In summary, they are normally functioning biological organisms – just with a new agenda driven by the virus. Now, I’m not saying my book is entirely scientifically accurate. However, the basic idea of an organism taking full or partial control of a living host in the interests of survival of the species is based in nature and science. The flu virus, for example, prompts sneezing and coughing as its host tries to expel it. If it didn’t do that, it wouldn’t spread. Animals get colds and flus too. Nature even gives us a perfect example of ‘zombie ants’, which are taken over by a fungus that directs them to die in a cool, moist place where the fungus can flourish. There is no biological reason why such a ‘zombie’ virus could not infect animals rather than humans. We've just never really considered it before.

An idea only seems far-fetched until we’ve had time to get used to it. Let me start my final point with a tangentially related example. Recently, I was editing a huge report written by a non-native English speaker, in which a made-up word featured at least 70 times. At first, I replaced every instance, shaking my head in irritation. Halfway through, I found the word slipping through the editing net, because it started to make sense through repetition. My brain was beginning to amalgamate this ridiculous word into my vocabulary after just a few short hours.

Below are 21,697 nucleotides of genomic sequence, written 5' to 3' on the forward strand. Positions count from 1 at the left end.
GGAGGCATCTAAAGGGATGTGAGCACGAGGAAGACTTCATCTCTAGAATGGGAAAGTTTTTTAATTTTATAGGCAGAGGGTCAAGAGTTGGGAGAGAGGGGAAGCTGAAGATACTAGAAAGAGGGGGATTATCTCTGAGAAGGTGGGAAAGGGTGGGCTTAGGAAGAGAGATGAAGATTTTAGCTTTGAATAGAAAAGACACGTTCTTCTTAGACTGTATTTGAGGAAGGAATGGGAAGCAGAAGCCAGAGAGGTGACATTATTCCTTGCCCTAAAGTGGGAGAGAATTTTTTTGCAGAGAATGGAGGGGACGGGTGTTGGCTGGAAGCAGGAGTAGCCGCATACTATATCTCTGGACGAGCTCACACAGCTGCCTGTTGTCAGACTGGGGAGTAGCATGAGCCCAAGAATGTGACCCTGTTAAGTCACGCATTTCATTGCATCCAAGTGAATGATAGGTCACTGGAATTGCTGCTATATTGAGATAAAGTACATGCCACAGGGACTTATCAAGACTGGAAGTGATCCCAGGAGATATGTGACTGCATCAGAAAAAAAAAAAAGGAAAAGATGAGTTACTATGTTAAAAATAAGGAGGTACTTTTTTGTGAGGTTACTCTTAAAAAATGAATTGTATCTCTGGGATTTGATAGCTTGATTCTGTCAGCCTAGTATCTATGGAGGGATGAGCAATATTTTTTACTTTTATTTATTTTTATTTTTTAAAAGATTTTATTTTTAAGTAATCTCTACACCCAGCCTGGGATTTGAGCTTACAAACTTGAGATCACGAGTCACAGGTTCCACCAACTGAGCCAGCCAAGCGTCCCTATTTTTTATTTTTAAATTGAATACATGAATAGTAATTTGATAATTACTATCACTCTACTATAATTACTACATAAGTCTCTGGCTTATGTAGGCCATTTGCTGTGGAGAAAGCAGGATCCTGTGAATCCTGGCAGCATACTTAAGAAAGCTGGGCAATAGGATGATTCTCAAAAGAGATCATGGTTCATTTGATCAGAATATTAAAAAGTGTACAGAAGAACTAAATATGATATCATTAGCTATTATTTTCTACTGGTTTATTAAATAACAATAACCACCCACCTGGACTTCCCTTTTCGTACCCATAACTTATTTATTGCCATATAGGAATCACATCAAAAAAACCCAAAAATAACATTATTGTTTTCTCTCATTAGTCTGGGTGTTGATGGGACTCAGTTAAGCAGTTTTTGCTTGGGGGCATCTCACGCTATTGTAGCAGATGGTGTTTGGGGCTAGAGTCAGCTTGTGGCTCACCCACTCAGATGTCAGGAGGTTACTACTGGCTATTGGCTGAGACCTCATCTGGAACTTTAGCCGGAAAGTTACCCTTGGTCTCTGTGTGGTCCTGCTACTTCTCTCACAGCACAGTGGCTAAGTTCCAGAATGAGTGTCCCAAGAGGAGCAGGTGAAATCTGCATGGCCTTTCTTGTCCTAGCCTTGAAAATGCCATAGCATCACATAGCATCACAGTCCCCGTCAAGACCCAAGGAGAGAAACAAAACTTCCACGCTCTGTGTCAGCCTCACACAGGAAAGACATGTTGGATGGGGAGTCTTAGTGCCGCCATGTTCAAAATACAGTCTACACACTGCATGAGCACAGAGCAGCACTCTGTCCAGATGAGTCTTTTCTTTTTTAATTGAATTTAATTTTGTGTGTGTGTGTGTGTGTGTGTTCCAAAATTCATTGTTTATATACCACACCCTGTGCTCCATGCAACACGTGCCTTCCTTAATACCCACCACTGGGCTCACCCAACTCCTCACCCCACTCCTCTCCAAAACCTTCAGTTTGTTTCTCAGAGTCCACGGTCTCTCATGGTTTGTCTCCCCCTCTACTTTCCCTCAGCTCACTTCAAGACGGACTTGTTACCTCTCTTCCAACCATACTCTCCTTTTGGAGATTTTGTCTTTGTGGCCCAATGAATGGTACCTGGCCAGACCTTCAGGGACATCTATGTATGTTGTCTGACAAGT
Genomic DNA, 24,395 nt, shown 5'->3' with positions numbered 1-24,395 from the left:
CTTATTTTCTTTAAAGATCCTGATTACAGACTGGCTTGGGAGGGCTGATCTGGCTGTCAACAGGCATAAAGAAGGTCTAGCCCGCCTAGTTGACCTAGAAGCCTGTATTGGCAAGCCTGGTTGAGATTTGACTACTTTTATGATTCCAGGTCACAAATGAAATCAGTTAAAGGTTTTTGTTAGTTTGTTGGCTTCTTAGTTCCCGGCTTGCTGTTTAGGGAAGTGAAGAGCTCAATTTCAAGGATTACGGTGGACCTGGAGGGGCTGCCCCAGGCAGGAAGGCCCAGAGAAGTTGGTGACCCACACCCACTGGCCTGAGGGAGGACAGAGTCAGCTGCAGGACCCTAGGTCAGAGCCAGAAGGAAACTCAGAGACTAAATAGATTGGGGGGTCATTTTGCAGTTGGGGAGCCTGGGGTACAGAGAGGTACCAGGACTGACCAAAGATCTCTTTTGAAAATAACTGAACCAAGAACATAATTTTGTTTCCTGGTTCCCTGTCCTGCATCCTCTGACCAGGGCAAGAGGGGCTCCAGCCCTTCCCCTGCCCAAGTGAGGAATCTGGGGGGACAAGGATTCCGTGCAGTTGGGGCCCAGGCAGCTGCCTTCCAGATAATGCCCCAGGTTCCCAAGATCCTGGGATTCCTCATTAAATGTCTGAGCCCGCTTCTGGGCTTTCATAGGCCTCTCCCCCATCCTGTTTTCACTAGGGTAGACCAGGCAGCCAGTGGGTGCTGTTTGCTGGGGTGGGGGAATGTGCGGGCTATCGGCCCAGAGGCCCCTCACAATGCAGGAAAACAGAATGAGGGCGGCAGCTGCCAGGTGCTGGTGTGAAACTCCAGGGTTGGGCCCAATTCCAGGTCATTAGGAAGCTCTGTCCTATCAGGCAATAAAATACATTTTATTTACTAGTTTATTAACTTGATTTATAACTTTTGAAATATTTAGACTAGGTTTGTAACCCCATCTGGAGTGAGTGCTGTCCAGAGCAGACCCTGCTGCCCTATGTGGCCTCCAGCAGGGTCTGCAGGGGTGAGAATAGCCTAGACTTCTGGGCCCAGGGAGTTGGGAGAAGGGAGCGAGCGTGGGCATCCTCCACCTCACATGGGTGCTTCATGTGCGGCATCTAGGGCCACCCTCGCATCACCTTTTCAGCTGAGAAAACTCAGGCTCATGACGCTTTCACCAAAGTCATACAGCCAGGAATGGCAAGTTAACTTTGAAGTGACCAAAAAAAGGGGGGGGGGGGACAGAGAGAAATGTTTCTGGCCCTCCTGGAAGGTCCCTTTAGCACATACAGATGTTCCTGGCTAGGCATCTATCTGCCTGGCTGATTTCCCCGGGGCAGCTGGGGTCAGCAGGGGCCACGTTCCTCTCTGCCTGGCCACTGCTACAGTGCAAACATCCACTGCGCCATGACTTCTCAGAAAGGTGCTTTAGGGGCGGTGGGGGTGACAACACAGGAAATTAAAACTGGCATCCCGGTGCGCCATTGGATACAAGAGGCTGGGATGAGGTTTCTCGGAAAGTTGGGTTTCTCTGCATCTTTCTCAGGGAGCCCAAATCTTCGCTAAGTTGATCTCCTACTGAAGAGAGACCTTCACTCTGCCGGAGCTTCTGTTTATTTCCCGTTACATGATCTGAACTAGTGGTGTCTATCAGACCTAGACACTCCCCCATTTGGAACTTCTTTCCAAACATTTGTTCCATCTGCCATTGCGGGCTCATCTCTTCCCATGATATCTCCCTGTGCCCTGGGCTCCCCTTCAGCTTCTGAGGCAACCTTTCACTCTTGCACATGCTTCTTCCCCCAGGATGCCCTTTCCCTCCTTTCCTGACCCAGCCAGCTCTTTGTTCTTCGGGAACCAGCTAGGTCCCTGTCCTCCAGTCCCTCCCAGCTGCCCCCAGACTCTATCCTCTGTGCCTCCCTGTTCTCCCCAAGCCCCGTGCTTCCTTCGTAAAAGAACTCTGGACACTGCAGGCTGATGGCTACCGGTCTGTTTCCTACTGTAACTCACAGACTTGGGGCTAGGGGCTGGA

The same thing applies when we are exposed to a concept in popular culture. Give us films, TV shows and books about zombies or vampires or ghosts for long enough, and we begin to accept these ideas as a possibility, no matter how unfounded they are in reality. Human zombies have been around for long enough to become so accepted that their future existence is being taken for granted by some. Witness the articles last year talking about the feasibility of zombies and the CDC having to issue a statement saying the zombie apocalypse is not upon us after a spate of weird incidences of cannibalism.